Yemen’s Iranian-backed Houthis claimed responsibility on Monday for a drone attack on the United Arab Emirates in which three people were killed and another six were injured.

Abu Dhabi police confirmed that three fuel tankers in the industrial Mussaffah area had exploded and that a fire had broken out at a construction site at Abu Dhabi International Airport. 

The Houthis said the attacks came in retaliation for the UAE’s “recent escalation in Yemen” according to The Wall Street Journal. Nasr al-Din Amir, deputy chief of the Houthis’ ministry of information, also said that the rebels reportedly were “planning more attacks as part of the continuing operation.” 

In addition, Saudi Arabia said it had neutralized three drones launched in its direction.

“Preliminary investigations suggest that the cause of the fires are small flying objects, possibly belonging to drones that fell in the two areas. Teams from the competent authorities have been dispatched and the fire is currently being put out,” Abu Dhabi police said in a statement. 

According to Reuters, the military spokesman of Yemen’s Houthi movement said the group launched a military operation “deep in the UAE” and would announce details in the coming hours.

It is not the first time this month that Yemen’s Houthi rebels have attacked the UAE. On Jan. 3, Houthi forces hijacked a UAE cargo ship, the Rwabee, off the coast of Yemen in Hodeidah, Yemen’s main port. The ship had 11 crew from five different countries on board – seven of them from India. 

UAE ambassador to the UN, Lana Nusseibeh, said the ship had been leased by a Saudi Arabian company and was carrying equipment for a field hospital. The Houthis claim that the ship was carrying military equipment. On Friday, the UN Security Council unanimously condemned the hijacking and called for its immediate release. The Houthis have rejected the request.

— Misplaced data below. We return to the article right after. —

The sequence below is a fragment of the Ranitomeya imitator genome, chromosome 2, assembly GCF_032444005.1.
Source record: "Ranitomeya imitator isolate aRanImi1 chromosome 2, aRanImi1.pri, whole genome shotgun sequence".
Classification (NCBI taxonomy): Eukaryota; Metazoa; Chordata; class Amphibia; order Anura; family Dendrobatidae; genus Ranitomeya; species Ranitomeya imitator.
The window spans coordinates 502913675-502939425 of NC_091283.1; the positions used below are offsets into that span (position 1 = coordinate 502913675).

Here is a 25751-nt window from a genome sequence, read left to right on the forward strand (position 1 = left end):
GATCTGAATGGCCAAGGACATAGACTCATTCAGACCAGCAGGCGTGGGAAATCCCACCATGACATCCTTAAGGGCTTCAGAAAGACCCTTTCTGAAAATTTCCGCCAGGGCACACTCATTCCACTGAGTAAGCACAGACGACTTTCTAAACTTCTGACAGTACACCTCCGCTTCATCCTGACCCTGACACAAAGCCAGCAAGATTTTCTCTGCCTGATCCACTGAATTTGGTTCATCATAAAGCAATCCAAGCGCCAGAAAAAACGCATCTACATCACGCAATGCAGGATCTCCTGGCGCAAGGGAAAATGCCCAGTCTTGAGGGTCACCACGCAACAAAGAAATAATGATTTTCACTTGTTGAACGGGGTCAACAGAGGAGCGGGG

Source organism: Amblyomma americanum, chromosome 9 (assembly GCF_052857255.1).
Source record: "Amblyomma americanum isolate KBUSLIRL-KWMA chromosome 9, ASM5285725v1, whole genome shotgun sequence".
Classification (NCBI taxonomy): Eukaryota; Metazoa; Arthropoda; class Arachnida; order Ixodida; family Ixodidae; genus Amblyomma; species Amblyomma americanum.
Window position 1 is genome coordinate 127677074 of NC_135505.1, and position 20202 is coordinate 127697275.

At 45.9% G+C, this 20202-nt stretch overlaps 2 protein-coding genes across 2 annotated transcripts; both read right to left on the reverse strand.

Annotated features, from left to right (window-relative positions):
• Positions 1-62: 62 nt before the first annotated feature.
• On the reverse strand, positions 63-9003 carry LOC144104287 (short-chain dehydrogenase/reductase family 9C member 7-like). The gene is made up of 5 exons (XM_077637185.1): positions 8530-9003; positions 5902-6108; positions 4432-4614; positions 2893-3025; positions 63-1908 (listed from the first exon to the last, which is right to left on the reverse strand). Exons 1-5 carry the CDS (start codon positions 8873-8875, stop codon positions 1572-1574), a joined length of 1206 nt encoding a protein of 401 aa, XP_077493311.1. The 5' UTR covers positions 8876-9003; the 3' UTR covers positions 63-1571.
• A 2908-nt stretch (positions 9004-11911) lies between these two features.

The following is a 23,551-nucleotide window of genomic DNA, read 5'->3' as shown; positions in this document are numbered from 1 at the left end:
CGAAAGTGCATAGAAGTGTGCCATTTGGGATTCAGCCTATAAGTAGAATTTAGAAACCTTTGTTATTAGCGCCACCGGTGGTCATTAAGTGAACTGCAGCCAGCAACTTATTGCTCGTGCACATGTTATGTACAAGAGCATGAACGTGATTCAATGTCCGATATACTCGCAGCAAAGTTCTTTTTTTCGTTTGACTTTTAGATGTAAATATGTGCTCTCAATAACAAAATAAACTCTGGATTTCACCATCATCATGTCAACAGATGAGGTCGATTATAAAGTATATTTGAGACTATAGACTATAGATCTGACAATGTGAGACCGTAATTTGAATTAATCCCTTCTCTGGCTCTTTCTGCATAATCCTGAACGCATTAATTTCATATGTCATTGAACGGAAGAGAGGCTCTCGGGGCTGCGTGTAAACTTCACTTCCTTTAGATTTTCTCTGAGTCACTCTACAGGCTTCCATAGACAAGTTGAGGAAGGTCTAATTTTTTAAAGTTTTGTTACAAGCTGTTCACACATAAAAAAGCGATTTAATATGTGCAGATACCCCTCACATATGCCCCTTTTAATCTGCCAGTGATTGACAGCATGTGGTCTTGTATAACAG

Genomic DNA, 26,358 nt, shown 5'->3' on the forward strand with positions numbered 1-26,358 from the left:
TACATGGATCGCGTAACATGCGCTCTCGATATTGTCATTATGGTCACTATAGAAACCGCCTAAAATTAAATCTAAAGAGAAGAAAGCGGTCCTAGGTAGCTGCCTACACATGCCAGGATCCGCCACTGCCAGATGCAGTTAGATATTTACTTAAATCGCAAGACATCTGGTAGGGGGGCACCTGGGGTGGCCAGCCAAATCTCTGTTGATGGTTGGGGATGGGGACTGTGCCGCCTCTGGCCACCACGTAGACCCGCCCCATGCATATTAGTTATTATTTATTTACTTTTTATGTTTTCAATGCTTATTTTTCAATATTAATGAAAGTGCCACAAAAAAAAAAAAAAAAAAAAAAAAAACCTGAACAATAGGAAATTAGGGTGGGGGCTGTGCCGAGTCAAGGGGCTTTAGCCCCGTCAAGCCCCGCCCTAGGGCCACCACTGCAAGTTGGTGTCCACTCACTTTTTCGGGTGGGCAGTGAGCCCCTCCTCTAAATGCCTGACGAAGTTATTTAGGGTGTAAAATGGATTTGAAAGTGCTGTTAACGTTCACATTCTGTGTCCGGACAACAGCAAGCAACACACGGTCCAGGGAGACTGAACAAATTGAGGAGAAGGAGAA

The Houthis threatened the UAE with attacks earlier this month with Mohammed al-Bakhiti, a spokesman for the Houthis, saying: “We advise the UAE not to continue to escalate, because then we will have to strike the Emirati’s depth, as we are in a state of war,” according to the Iranian Tasnim news agency. 

Al-Bakhiti added that the UAE “had a tendency years ago to withdraw from its involvement in the aggression on Yemen, and we gave it this opportunity and froze targeting the depth of Emirates, but now it has returned to escalation.”

Yemen has found itself in a years-long civil war between Iranian-backed Houthis and Saudi-backed government forces. The United Arab Emirates has for years actively supported Saudi Arabia’s war efforts in the country as part of the Arab coalition, but the UAE reduced its military operations there in 2019. In 2020, at an official ceremony, the UAE celebrated the return of thousands of its soldiers from Yemen. 

Lt.-Gen. Issa Al Mazrouei, deputy chief of staff of the UAE Armed Forces, said 15,000 Emirati soldiers have participated in coalition efforts in Yemen since the country became involved with more than 130,000 air operations carried out. In addition, 50 ships carrying 3,000 marine soldiers have completed more than 1,000 naval missions. He also said that as part of the coalition, the UAE helped train 200,000 Yemeni soldiers.

“I say this to record it in history: the UAE Armed Forces were fighting three enemies on one land – the rebel Houthis, the Muslim Brotherhood and the terrorist forces of ISIS and Al Qaeda,” Lt.-Gen. Al Mazrouei said at the time.

Share this article